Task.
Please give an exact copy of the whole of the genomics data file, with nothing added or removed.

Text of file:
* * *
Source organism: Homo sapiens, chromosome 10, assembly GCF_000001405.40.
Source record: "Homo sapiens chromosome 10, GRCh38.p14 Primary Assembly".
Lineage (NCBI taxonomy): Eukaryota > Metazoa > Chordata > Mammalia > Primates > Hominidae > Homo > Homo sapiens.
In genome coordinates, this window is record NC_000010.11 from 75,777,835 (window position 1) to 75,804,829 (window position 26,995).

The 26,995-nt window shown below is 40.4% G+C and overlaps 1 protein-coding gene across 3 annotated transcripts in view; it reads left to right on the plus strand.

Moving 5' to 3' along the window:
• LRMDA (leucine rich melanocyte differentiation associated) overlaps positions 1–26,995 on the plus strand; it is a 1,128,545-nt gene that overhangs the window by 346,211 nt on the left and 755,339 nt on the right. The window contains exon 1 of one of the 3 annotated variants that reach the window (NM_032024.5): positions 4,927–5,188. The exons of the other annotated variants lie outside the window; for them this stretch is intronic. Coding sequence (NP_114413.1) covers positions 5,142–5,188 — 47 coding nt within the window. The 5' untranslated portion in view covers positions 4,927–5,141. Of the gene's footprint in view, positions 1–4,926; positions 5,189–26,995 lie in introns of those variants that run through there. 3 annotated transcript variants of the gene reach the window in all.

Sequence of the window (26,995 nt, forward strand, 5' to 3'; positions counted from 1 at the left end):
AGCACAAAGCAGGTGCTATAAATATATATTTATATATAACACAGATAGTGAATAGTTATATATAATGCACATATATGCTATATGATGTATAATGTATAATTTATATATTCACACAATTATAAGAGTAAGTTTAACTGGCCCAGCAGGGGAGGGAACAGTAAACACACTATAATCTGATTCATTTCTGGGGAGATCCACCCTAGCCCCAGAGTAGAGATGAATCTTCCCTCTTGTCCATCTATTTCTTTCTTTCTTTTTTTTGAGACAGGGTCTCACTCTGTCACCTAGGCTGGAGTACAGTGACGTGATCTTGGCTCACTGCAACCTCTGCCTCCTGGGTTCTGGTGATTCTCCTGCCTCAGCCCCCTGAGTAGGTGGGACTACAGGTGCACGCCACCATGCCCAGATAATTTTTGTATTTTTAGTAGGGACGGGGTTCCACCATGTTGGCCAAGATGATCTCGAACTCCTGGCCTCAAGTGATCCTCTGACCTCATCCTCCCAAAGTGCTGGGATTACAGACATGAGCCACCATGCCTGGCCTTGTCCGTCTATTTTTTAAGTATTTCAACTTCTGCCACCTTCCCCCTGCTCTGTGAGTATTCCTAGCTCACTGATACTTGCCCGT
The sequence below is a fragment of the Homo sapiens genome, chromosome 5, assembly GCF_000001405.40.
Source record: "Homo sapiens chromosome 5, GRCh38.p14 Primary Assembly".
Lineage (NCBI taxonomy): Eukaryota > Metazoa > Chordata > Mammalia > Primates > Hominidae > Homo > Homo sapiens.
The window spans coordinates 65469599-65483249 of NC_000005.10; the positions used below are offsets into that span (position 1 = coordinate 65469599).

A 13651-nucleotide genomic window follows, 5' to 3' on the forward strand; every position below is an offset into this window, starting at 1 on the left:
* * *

Source organism: Homo sapiens, chromosome 10, assembly GCF_000001405.40.
Source record: "Homo sapiens chromosome 10, GRCh38.p14 Primary Assembly".
Lineage (NCBI taxonomy): Eukaryota > Metazoa > Chordata > Mammalia > Primates > Hominidae > Homo > Homo sapiens.
In genome coordinates, this window is record NC_000010.11 from 75,777,835 (window position 1) to 75,804,829 (window position 26,995).

The 26,995-nt window shown below is 40.4% G+C and overlaps 1 protein-coding gene across 3 annotated transcripts in view; it reads left to right on the plus strand.

Moving 5' to 3' along the window:
• LRMDA (leucine rich melanocyte differentiation associated) overlaps positions 1–26,995 on the plus strand; it is a 1,128,545-nt gene that overhangs the window by 346,211 nt on the left and 755,339 nt on the right. The window contains exon 1 of one of the 3 annotated variants that reach the window (NM_032024.5): positions 4,927–5,188. The exons of the other annotated variants lie outside the window; for them this stretch is intronic. Coding sequence (NP_114413.1) covers positions 5,142–5,188 — 47 coding nt within the window. The 5' untranslated portion in view covers positions 4,927–5,141. Of the gene's footprint in view, positions 1–4,926; positions 5,189–26,995 lie in introns of those variants that run through there. 3 annotated transcript variants of the gene reach the window in all.

Sequence of the window (26,995 nt, forward strand, 5' to 3'; positions counted from 1 at the left end):
AGCACAAAGCAGGTGCTATAAATATATATTTATATATAACACAGATAGTGAATAGTTATATATAATGCACATATATGCTATATGATGTATAATGTATAATTTATATATTCACACAATTATAAGAGTAAGTTTAACTGGCCCAGCAGGGGAGGGAACAGTAAACACACTATAATCTGATTCATTTCTGGGGAGATCCACCCTAGCCCCAGAGTAGAGATGAATCTTCCCTCTTGTCCATCTATTTCTTTCTTTCTTTTTTTTGAGACAGGGTCTCACTCTGTCACCTAGGCTGGAGTACAGTGACGTGATCTTGGCTCACTGCAACCTCTGCCTCCTGGGTTCTGGTGATTCTCCTGCCTCAGCCCCCTGAGTAGGTGGGACTACAGGTGCACGCCACCATGCCCAGATAATTTTTGTATTTTTAGTAGGGACGGGGTTCCACCATGTTGGCCAAGATGATCTCGAACTCCTGGCCTCAAGTGATCCTCTGACCTCATCCTCCCAAAGTGCTGGGATTACAGACATGAGCCACCATGCCTGGCCTTGTCCGTCTATTTTTTAAGTATTTCAACTTCTGCCACCTTCCCCCTGCTCTGTGAGTATTCCTAGCTCACTGATACTTGCCCGT
The sequence below is a fragment of the Homo sapiens genome, chromosome 5, assembly GCF_000001405.40.
Source record: "Homo sapiens chromosome 5, GRCh38.p14 Primary Assembly".
Lineage (NCBI taxonomy): Eukaryota > Metazoa > Chordata > Mammalia > Primates > Hominidae > Homo > Homo sapiens.
The window spans coordinates 65469599-65483249 of NC_000005.10; the positions used below are offsets into that span (position 1 = coordinate 65469599).

A 13651-nucleotide genomic window follows, 5' to 3' on the forward strand; every position below is an offset into this window, starting at 1 on the left: